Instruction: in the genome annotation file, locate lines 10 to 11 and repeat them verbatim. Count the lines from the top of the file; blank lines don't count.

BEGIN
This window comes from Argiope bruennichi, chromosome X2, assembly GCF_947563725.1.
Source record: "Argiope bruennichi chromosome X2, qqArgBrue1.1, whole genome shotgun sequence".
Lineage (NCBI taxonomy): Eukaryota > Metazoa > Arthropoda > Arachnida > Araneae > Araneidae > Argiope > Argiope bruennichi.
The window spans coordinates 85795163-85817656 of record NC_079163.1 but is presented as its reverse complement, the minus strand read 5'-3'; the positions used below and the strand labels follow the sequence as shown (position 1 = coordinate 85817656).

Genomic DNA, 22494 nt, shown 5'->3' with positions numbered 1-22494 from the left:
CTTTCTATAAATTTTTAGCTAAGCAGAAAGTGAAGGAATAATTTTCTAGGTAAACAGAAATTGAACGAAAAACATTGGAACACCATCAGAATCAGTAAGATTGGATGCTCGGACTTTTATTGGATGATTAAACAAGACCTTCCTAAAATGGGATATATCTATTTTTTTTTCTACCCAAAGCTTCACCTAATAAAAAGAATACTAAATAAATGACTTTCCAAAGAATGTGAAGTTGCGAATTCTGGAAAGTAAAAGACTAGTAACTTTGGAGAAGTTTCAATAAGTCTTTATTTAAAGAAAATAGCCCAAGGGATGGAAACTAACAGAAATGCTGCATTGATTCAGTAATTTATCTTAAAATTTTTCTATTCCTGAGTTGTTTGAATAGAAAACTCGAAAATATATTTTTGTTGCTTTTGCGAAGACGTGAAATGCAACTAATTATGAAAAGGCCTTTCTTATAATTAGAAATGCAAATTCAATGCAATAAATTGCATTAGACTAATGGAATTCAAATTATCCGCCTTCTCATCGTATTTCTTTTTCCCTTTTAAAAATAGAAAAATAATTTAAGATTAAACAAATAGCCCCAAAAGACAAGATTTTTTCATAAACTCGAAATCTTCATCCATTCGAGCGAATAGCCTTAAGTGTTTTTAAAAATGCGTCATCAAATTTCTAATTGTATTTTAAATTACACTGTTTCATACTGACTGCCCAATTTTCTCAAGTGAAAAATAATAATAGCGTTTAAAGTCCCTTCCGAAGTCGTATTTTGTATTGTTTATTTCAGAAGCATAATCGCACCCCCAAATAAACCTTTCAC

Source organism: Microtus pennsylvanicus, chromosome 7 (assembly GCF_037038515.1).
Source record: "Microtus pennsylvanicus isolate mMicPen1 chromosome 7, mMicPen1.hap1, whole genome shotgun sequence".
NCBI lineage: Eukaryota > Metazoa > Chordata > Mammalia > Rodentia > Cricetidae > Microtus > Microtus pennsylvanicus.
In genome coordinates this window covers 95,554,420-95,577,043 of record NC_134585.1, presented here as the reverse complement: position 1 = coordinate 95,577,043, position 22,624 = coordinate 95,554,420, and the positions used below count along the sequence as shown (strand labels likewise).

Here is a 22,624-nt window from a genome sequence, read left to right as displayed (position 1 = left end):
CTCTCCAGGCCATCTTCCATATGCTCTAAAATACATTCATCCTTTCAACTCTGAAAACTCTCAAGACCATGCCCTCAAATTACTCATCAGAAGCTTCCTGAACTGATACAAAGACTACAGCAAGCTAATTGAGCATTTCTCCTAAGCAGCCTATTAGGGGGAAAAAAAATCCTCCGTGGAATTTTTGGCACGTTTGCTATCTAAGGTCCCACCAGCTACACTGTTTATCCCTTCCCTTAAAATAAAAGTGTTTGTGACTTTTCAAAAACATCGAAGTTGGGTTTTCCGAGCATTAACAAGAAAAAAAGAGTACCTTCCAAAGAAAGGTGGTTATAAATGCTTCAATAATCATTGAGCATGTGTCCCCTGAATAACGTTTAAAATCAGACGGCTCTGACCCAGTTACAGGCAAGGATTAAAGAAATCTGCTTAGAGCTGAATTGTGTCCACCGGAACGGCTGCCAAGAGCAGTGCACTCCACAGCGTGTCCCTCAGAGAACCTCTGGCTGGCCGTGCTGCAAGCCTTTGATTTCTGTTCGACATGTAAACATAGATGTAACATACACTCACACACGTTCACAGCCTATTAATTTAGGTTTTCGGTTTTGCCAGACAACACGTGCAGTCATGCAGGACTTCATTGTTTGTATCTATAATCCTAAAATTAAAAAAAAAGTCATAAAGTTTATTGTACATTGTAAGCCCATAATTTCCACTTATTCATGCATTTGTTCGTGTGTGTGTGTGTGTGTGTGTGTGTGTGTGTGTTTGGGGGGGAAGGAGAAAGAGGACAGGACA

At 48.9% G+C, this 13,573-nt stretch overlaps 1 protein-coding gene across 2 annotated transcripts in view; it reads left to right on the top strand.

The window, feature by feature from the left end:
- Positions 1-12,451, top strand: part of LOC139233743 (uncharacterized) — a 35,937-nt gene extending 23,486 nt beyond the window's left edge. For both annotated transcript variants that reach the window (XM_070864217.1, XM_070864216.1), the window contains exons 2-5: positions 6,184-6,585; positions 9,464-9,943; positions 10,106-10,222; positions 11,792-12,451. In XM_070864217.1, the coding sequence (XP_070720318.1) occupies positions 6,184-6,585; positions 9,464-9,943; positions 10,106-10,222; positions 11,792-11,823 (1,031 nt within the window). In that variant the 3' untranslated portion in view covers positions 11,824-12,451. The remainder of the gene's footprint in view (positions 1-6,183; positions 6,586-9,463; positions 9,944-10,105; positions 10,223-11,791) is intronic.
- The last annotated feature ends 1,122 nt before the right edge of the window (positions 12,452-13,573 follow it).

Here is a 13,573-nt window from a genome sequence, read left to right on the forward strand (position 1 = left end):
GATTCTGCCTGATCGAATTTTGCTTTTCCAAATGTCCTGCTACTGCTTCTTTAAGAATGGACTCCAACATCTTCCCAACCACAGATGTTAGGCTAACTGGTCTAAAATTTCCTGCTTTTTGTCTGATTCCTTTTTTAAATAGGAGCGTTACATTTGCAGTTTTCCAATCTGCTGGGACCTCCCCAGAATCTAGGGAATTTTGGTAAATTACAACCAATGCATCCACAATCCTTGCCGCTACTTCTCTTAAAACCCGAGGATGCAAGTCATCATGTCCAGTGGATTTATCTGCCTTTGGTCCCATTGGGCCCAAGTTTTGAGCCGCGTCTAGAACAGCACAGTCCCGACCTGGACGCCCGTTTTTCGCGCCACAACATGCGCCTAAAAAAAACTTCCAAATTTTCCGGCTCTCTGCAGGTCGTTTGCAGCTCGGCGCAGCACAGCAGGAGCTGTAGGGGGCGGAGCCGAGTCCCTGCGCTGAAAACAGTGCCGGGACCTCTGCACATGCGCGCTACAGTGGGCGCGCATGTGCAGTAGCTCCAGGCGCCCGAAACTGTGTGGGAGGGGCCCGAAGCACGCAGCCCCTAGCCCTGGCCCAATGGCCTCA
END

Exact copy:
In genome coordinates this window covers 95,554,420-95,577,043 of record NC_134585.1, presented here as the reverse complement: position 1 = coordinate 95,577,043, position 22,624 = coordinate 95,554,420, and the positions used below count along the sequence as shown (strand labels likewise).

Here is a 22,624-nt window from a genome sequence, read left to right as displayed (position 1 = left end):